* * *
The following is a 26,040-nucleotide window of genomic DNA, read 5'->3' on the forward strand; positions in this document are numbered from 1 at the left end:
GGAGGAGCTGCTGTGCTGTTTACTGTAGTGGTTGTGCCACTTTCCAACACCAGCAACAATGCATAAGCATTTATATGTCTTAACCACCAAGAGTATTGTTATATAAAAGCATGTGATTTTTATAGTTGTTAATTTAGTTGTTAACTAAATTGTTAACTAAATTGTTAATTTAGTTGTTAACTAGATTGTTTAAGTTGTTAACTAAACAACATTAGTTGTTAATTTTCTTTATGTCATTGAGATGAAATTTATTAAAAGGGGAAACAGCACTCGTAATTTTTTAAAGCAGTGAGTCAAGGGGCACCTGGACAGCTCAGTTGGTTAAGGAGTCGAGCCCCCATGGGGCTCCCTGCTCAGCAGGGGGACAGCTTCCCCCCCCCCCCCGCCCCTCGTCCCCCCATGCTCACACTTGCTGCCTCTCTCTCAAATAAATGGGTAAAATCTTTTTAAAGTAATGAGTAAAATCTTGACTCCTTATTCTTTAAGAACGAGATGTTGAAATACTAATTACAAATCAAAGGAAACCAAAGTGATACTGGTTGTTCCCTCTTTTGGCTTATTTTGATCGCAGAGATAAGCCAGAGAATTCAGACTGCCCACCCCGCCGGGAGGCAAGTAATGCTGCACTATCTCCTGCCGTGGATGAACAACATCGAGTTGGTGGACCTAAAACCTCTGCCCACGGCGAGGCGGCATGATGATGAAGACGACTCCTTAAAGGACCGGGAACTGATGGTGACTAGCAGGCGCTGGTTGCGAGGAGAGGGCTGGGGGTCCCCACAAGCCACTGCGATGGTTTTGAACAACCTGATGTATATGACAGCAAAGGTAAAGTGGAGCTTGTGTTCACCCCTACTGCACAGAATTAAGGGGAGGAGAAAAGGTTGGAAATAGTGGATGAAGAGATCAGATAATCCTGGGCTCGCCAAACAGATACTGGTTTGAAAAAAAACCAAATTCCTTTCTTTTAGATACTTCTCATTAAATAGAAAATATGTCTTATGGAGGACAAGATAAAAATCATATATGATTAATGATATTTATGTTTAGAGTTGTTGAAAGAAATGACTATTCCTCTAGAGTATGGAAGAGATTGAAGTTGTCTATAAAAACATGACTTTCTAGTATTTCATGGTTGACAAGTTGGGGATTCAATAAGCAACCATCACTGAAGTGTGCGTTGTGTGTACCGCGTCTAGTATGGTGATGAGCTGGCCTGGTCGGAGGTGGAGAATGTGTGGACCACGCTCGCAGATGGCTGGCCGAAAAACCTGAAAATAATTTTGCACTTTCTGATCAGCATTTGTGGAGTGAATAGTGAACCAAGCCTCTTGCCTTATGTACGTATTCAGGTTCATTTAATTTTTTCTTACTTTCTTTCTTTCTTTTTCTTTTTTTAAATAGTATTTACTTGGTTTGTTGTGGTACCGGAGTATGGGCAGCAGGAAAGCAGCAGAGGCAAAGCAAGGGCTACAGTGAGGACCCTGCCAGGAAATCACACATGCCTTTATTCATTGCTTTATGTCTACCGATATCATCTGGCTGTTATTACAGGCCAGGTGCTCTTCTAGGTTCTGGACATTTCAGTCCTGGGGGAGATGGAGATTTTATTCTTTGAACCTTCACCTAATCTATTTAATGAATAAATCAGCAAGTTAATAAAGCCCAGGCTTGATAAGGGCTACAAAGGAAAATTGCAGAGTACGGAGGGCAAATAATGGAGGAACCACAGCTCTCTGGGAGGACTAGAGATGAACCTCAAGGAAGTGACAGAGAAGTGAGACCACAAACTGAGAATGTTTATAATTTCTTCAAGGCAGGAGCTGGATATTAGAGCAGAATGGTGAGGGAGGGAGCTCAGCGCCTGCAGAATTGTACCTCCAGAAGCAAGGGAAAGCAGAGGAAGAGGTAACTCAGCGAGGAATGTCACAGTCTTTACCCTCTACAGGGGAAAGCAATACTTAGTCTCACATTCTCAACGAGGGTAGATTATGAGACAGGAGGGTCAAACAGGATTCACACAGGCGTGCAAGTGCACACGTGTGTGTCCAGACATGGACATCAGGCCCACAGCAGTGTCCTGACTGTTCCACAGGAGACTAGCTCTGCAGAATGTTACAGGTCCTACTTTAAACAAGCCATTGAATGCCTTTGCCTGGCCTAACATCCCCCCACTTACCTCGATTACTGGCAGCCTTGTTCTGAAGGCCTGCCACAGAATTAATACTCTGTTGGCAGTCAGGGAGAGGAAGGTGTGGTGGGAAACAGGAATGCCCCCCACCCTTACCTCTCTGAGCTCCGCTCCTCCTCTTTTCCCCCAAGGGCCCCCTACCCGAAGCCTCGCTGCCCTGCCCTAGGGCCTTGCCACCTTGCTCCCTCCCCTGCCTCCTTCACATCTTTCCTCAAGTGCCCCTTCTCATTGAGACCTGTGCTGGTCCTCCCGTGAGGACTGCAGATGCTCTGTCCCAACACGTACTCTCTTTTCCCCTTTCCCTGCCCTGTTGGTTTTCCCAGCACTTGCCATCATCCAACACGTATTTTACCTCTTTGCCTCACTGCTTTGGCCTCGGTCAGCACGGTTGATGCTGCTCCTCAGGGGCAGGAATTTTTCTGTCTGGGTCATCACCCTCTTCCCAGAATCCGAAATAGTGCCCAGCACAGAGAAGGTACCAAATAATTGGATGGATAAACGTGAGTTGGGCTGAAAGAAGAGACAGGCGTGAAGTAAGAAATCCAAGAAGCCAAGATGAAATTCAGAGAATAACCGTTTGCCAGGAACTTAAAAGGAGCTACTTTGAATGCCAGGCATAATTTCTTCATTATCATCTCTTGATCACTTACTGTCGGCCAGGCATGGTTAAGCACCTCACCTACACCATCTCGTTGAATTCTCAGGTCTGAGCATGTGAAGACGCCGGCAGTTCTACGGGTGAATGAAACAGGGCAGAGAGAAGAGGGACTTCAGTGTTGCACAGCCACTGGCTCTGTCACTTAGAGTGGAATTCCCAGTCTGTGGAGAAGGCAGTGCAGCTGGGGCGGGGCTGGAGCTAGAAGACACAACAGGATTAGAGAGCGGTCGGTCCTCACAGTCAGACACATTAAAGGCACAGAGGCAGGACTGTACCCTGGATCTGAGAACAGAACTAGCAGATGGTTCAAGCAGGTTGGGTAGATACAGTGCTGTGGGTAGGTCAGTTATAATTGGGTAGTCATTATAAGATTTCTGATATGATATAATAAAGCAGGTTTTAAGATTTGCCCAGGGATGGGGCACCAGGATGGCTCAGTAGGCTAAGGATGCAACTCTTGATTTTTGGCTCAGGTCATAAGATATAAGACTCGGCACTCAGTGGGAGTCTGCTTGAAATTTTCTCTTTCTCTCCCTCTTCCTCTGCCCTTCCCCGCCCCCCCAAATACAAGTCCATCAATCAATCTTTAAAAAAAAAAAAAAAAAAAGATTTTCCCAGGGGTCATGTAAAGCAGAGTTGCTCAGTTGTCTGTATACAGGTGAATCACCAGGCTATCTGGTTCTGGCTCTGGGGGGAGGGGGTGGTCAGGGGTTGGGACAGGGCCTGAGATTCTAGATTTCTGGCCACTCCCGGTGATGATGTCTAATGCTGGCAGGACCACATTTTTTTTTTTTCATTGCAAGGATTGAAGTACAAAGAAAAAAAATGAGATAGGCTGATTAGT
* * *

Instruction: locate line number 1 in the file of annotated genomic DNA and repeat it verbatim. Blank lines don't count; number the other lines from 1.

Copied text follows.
The following is a 26,040-nucleotide window of genomic DNA, read 5'->3' on the forward strand; positions in this document are numbered from 1 at the left end: